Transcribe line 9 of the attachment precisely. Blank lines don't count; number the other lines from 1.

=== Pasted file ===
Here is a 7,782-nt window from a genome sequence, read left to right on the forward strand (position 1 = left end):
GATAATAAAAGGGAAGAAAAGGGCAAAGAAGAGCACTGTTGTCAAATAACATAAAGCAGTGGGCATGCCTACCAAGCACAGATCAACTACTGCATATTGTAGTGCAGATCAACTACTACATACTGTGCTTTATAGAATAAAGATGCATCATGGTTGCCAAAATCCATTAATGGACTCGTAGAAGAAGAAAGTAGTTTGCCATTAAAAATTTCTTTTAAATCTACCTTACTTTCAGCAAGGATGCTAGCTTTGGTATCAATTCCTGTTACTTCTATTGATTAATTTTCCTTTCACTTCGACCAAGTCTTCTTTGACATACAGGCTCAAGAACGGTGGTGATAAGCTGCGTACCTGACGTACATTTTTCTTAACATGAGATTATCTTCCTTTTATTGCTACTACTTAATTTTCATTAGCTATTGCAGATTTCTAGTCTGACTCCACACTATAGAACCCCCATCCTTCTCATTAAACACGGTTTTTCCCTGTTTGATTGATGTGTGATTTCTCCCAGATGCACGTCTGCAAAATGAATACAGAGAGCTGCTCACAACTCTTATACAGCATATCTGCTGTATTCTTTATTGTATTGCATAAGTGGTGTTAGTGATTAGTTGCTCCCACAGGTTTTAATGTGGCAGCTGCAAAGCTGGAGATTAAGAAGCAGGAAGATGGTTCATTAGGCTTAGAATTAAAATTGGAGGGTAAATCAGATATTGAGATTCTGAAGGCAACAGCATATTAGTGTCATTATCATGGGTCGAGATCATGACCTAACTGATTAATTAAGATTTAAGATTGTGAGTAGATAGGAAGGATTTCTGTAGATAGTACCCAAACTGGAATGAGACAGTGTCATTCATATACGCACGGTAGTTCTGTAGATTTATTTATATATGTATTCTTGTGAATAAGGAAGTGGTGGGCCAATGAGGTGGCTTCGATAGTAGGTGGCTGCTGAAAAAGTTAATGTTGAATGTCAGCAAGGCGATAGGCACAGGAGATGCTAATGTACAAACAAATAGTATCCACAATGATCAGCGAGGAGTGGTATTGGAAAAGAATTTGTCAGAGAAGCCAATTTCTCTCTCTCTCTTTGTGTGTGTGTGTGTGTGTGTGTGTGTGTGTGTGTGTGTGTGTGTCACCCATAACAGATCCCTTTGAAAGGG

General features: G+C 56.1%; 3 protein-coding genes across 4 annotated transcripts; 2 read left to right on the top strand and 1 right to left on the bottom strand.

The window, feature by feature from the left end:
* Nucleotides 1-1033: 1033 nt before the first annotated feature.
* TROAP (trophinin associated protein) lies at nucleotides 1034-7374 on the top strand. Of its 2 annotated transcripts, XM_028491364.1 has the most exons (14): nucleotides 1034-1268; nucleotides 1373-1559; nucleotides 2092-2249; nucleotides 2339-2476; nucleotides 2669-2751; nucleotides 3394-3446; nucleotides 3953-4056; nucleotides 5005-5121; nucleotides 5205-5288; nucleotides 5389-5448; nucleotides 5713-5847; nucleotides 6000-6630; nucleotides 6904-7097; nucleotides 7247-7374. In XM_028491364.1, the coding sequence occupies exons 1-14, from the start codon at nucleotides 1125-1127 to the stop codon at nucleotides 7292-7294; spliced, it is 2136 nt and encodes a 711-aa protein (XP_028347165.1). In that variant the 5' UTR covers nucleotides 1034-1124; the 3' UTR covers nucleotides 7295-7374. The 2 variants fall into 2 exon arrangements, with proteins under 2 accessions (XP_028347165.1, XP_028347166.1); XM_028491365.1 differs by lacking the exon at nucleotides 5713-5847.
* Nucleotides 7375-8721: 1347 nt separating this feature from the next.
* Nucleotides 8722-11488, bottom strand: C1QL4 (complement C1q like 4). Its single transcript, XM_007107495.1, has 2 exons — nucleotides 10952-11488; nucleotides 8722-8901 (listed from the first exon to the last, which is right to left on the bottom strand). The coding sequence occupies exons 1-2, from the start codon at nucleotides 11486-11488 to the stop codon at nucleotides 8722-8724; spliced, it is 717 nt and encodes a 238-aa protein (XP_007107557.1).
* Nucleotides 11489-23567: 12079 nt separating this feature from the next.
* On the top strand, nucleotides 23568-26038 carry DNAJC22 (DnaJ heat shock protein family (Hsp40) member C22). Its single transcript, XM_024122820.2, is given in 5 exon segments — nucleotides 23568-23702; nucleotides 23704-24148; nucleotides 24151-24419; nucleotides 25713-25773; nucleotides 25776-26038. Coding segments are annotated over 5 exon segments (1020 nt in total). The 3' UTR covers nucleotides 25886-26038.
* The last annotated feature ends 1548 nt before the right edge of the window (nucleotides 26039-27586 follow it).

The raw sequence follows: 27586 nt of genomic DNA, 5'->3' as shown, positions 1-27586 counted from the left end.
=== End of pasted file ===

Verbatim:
* Nucleotides 11489-23567: 12079 nt separating this feature from the next.